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Other-Regarding Preferences and Performance Pay – An Experiment on Incentives and Sorting

  • Eriksson, Tor

    ()

    (Aarhus School of Business)

  • Villeval, Marie Claire

    ()

    (CNRS, GATE)

Variable pay not only creates a link between pay and performance but may also help firms in attracting the more productive employees (Lazear 1986, 2000). However, due to lack of natural data, empirical analyses of the relative importance of the selection and incentive effects of pay schemes are so far thin on the ground. In addition, these effects may be influenced by the nature of the relationship between the firm and its employees. This paper reports results of a laboratory experiment that analyzes the influence of other-regarding preferences on sorting and incentives. Experimental evidence shows that (i) the opportunity to switch to piece-rate increases the average level of output and its variance; (ii) there is a concentration of high skill workers in performance pay firms; (iii) however, in repeated interactions, efficiency wages coupled with reciprocity and inequality aversion reduce the attraction of performance related pay. Other-regarding preferences influence both the provision of incentives and their sorting effect.

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Paper provided by Institute for the Study of Labor (IZA) in its series IZA Discussion Papers with number 1191.

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Length: 46 pages
Date of creation: Jun 2004
Date of revision:
Handle: RePEc:iza:izadps:dp1191
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  1. Fehr, Ernst & Kirchsteiger, George & Riedl, Arno, 1993. "Does Fairness Prevent Market Clearing? An Experimental Investigation," The Quarterly Journal of Economics, MIT Press, vol. 108(2), pages 437-59, May.
  2. Fehr, Ernst & Kirchsteiger, Georg & Riedl, Arno, 1996. "Involuntary Unemployment and Non-compensating Wage Differentials in an Experimental Labour Market," Economic Journal, Royal Economic Society, vol. 106(434), pages 106-21, January.
  3. Gary Charness & Guillaume R. Frechette & John H. Kagel, 2004. "How Robust is Laboratory Gift Exchange?," Experimental Economics, Springer, vol. 7(2), pages 189-205, 06.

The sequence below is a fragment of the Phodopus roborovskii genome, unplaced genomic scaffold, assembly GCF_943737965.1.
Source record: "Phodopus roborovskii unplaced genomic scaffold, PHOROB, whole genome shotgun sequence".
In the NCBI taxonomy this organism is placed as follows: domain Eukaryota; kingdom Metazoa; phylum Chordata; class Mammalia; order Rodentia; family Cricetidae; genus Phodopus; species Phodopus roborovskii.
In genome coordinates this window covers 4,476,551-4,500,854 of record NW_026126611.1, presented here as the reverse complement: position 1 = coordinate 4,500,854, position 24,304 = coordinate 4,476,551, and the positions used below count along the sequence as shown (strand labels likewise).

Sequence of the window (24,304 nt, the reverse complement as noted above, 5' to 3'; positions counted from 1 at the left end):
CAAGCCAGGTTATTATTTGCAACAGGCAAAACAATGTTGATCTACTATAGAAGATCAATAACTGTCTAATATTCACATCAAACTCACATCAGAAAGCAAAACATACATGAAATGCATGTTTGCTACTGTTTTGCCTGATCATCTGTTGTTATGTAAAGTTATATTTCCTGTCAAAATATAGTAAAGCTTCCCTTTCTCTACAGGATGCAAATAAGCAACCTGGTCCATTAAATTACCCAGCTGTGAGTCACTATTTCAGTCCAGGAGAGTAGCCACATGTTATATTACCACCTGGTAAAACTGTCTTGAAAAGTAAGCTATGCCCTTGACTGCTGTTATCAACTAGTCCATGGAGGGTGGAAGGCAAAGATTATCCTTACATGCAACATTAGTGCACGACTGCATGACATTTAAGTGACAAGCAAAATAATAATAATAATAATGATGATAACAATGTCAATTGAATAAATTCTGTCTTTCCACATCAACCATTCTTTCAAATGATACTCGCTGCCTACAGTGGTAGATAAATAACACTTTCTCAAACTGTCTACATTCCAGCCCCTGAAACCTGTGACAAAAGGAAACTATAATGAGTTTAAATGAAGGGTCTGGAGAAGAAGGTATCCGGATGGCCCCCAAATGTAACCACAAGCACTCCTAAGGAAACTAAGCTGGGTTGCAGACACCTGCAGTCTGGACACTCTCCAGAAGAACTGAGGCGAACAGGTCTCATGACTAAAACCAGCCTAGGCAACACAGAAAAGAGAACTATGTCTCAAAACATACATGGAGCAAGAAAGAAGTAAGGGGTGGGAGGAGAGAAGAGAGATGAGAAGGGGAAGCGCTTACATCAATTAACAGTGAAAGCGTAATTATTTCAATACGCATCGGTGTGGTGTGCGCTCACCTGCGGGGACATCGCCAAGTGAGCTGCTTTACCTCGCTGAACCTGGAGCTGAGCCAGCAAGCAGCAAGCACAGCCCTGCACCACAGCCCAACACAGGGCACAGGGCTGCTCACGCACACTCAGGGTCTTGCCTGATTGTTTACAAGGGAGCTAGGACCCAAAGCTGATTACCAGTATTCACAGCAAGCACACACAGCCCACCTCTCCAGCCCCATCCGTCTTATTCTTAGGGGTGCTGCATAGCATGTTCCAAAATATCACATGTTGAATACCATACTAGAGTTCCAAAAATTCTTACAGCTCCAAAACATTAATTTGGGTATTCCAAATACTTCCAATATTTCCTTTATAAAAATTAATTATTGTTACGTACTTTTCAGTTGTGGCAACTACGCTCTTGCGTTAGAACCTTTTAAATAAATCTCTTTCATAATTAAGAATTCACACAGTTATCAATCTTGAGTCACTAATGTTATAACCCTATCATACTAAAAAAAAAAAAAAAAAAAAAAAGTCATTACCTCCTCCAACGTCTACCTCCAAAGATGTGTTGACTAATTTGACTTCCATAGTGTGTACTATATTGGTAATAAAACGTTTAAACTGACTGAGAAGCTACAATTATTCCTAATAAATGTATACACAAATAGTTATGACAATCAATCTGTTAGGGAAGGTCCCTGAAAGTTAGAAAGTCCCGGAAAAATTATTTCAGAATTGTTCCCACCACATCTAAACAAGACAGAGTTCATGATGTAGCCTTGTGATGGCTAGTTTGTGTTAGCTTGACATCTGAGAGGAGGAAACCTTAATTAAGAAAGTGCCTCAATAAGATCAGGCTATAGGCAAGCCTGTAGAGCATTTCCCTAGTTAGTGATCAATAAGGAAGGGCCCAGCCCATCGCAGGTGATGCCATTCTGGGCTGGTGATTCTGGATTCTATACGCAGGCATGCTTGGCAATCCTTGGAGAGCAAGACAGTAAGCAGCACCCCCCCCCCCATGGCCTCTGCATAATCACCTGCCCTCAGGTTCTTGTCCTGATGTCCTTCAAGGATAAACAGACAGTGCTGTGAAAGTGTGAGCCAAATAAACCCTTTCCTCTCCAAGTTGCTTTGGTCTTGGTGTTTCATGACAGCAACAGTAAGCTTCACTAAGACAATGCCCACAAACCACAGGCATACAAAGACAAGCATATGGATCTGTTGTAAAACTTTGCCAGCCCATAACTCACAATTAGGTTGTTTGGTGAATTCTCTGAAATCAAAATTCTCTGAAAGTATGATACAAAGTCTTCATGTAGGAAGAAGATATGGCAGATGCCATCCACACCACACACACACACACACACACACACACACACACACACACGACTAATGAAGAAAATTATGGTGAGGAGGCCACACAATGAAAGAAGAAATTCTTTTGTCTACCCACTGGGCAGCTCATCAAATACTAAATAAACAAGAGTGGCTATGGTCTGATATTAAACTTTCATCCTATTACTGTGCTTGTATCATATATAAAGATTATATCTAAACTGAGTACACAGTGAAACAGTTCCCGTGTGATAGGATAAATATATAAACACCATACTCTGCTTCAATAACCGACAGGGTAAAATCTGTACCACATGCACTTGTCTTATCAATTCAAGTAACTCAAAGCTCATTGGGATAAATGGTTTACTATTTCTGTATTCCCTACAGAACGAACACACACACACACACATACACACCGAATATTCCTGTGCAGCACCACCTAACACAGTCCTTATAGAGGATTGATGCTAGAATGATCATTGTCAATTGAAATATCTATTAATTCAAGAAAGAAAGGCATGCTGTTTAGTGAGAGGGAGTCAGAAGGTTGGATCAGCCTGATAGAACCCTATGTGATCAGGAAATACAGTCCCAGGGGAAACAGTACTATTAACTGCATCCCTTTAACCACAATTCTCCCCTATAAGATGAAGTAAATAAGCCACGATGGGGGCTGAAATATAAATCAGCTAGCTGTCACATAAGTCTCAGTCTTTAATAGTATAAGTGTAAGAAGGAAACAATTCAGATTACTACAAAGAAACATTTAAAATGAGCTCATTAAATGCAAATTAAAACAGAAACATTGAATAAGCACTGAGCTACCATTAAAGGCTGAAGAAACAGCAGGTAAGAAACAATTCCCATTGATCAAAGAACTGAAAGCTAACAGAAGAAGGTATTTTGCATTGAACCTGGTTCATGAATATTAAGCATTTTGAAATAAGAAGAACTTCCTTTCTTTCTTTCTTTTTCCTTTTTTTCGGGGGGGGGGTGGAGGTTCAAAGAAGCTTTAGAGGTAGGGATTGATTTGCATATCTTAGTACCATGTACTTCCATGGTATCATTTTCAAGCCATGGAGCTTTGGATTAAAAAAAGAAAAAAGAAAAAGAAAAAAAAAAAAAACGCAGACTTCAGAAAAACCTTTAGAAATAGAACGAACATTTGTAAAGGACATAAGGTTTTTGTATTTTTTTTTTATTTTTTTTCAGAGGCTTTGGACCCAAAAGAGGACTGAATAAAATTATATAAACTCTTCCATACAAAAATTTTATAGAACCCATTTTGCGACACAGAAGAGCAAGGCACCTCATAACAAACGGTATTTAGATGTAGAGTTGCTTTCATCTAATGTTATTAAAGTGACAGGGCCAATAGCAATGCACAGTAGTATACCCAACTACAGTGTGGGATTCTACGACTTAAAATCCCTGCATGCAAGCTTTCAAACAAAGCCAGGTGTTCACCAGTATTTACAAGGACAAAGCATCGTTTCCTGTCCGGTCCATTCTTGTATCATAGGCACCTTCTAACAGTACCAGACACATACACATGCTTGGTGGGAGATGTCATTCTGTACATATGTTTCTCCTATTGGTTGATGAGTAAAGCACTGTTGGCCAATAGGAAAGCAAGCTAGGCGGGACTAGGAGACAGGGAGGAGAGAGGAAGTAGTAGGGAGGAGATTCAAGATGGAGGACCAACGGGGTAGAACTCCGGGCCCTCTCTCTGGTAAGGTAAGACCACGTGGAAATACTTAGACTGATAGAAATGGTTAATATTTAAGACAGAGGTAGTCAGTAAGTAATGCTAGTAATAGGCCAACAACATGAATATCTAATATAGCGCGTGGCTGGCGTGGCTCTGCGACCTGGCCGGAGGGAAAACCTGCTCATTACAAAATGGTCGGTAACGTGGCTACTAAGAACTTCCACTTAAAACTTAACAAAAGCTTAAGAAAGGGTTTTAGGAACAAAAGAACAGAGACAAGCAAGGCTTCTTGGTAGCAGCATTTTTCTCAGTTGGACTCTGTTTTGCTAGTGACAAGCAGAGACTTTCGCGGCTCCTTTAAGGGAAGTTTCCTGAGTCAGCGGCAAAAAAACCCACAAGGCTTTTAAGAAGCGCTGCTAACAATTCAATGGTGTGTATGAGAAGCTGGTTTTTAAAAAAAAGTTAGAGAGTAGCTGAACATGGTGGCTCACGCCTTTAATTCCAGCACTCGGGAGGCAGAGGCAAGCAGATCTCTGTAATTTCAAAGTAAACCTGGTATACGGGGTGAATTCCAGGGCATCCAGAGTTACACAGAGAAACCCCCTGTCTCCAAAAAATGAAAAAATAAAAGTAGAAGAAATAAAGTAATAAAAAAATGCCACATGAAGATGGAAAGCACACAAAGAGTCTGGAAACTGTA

4. Georg Kirchsteiger & Ernst Fehr & Simon Gächter, 1997. "Reciprocity as a contract enforcement device: experimental evidence," ULB Institutional Repository 2013/5911, ULB -- Universite Libre de Bruxelles.
  5. Daniel Parent, 1999. "Methods of pay and earnings: A longitudinal analysis," Industrial and Labor Relations Review, ILR Review, Cornell University, ILR School, vol. 53(1), pages 71-86, October.
  6. Booth, Alison L & Frank, Jeff, 1999. "Earnings, Productivity, and Performance-Related Pay," Journal of Labor Economics, University of Chicago Press, vol. 17(3), pages 447-63, July.
  7. Edward P. Lazear, 2000. "Performance Pay and Productivity," American Economic Review, American Economic Association, vol. 90(5), pages 1346-1361, December.
  8. Fehr, Ernst & Schmidt, Klaus M., 2000. "Fairness, incentives, and contractual choices," European Economic Review, Elsevier, vol. 44(4-6), pages 1057-1068, May.
  9. Simon Gächter & Ernst Fehr, . "Fairness in the Labour Market – A Survey of Experimental Results," IEW - Working Papers 114, Institute for Empirical Research in Economics - University of Zurich.
  10. Ernst Fehr & Simon Gaechter, . "Do Incentive Contracts Crowd out Voluntary Cooperation?," IEW - Working Papers 034, Institute for Empirical Research in Economics - University of Zurich.
  11. Richard B. Freeman & Morris M. Kleiner, 1998. "The Last American Shoe Manufacturers: Changing the Method of Pay to Survive Foreign Competition," NBER Working Papers 6750, National Bureau of Economic Research, Inc.
  12. Falk, Armin & Gachter, Simon & Kovacs, Judit, 1999. "Intrinsic motivation and extrinsic incentives in a repeated game with incomplete contracts," Journal of Economic Psychology, Elsevier, vol. 20(3), pages 251-284, June.
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